Check out your local summer programs in your community and see how your office may be able to participate, not only by volunteering your time, but by having an opportunity to educate families.Start with contacting your chamber of commerce, local paper, the YMCA, museums, "concerts in the park" or city zoo, to request a calendar of events for families or weeklong camps for kids.
For example, consider contacting a weeklong camp and volunteer your office's help. Your office could also offer to sponsor a snack break, or consider teaching a class on safety; posture and spine care; healthy life-style; or another topic on which you can speak with authority.
Offer to present a craft class to an organization like the local Boys and Girls Clubs. Work with your staff to come up with a craft theme: for example, it could be related to the spine, bones and nerves, or posture. Purchase the supplies and have fun with the children.
Promote safety issues. Host a child CPR class at your office. Contact the Red Cross and obtain an instructor for the class; invite your patients to attend for little or no cost; and announce the class in community public service announcements via the newspaper, flyers in small stores, or radio.
Contact amusement parks (water slides are a must) and offer to present a safety class for their employees and how to keep children safe during their visits.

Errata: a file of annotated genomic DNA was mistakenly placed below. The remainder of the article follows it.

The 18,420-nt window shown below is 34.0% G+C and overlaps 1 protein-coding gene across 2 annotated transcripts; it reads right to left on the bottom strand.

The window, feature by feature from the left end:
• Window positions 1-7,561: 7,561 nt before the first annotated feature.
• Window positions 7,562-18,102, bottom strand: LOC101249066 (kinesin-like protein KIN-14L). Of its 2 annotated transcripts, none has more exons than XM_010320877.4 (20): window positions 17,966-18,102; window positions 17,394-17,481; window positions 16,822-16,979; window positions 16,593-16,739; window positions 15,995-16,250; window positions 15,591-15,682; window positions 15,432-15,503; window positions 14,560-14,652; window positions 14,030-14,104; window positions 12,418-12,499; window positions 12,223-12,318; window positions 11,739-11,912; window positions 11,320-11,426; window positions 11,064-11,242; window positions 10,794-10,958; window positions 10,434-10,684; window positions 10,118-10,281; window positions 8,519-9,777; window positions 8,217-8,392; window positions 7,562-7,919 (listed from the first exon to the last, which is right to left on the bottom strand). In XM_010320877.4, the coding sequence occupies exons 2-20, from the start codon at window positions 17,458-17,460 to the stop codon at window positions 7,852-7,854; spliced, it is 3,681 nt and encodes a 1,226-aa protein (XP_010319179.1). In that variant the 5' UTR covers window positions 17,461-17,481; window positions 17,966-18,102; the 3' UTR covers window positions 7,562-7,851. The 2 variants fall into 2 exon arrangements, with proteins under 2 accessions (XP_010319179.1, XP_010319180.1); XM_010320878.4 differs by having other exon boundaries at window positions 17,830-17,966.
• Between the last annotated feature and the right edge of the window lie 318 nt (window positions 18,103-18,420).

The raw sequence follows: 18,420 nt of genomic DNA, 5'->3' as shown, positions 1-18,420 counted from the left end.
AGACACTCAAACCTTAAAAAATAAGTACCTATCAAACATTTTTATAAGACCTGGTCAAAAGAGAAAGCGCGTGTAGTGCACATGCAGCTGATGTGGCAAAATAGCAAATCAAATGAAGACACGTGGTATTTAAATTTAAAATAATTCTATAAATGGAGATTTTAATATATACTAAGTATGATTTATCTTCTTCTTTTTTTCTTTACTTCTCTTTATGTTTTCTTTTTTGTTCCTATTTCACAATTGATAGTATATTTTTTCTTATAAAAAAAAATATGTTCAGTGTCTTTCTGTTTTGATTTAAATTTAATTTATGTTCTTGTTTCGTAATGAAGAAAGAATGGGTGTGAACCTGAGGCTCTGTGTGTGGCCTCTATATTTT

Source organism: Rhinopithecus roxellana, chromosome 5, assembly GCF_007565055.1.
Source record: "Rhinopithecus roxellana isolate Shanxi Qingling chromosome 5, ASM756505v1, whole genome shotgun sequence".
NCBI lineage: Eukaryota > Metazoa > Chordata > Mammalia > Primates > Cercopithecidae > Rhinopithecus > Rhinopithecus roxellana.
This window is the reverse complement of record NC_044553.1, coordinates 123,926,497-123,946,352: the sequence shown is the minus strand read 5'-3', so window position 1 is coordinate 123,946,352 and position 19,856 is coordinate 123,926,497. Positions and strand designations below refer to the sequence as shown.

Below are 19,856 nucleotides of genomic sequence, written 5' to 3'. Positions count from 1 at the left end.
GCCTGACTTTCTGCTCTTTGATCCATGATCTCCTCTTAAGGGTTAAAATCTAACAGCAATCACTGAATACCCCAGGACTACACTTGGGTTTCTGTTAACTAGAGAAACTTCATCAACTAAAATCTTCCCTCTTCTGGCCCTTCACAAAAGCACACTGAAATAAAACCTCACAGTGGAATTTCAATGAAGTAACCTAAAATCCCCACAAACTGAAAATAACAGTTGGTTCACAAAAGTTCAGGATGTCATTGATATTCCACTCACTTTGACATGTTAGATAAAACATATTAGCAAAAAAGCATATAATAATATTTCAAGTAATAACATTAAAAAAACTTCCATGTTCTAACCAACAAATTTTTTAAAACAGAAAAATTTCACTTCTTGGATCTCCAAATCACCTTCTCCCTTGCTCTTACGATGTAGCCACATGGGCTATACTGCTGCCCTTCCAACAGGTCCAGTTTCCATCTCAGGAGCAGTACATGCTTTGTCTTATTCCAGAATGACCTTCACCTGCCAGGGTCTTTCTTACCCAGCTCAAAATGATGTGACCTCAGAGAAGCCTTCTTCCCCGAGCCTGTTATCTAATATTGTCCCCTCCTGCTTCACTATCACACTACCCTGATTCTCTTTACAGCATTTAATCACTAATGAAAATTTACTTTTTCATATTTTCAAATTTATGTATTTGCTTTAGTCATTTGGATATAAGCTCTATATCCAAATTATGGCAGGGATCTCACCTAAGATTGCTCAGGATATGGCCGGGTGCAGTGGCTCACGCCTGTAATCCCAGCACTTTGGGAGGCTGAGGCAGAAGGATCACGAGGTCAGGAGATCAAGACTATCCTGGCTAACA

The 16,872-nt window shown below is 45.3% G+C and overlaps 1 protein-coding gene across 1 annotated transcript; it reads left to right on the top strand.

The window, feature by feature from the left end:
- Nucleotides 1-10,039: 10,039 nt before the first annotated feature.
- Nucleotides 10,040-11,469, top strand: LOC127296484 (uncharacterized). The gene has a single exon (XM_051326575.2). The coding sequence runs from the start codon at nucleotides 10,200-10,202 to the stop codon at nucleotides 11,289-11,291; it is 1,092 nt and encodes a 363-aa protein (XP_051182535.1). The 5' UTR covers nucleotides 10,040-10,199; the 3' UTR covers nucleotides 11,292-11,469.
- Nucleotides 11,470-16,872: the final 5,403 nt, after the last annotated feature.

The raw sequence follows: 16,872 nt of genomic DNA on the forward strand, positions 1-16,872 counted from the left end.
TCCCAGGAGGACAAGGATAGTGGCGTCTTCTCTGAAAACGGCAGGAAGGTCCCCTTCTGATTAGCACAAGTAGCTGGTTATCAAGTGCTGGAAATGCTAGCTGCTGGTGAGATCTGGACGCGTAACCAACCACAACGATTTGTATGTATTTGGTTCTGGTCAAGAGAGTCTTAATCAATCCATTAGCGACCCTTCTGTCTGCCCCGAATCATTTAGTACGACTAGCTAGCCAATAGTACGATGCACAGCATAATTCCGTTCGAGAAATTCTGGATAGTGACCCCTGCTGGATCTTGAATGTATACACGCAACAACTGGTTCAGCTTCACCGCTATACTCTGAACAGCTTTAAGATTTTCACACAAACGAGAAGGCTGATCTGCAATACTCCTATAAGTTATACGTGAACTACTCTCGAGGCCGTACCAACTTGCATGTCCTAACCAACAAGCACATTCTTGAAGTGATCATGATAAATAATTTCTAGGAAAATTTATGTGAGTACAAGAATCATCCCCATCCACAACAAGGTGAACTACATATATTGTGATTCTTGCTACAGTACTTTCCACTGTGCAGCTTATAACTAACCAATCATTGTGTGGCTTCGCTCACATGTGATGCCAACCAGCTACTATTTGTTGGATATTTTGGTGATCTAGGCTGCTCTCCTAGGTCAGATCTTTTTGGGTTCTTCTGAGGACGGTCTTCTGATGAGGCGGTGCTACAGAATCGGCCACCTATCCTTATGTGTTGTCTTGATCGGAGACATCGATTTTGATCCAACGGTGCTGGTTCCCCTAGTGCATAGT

Present your patients a newsletter or handout in your office, "Important Summer Safety Tips for Your Children." Give helpful ideas to prevent spinal injuries. For example, from water slides, flexion and extension injuries to the cervical and lumbar spine can result, while going down a slide, or because of the way children hit the water. (Just one simple tip on sliding: it's safer to go down on your back than on your stomach.)
Amusement park rides may be fun, but what about the whipping back and forth of the spine? Inform parents that if each child can hold one hand behind the neck, while the other hand grasps the railing during the ride, it will reduce potential whiplash action.
Instruct parents about the dangers when diving into a pool. Children should never dive into the shallow end, and should be careful about the diving board. Running around the pool can often lead to falls on the concrete, and children should wear water footwear that decreases the possibility of slips and falls.
Trampolines. The number of spinal injuries from large trampolines in backyards is great. There is no right way to be safe on this equipment! The risks outweigh the fun, and parents should be asked to get rid of this hazard before a serious injury occurs.
Start moving. Recommend to parents that they start an exercise program with their children. Some children are more sedentary, and with longer daylight time in the summer, parents can start walking or bicycling with their children when they get home from work.
Dieting. Ask parents to participate in a one-week family food journal of their diets. Review the journals and encourage parents to take this summer to set themselves back on track. Recheck them in a month and help them to keep modifying their eating lifestyle.
With the increase of obesity, children and parents need to be encouraged to exercise and improve their diets.
Re-evaluate your child patient. Due to busy schedules during the school year, often parents don't allow for the extra time to update the child's records with an evaluation. Take the next few months and make it a priority with your staff to make sure each child has an updated spinal evaluation.
Summer Hires. And finally, think about-school teens considering chiropractic as a career. Hire them for summer or part-time jobs and give them an opportunity to see how your practice is all about serving others.
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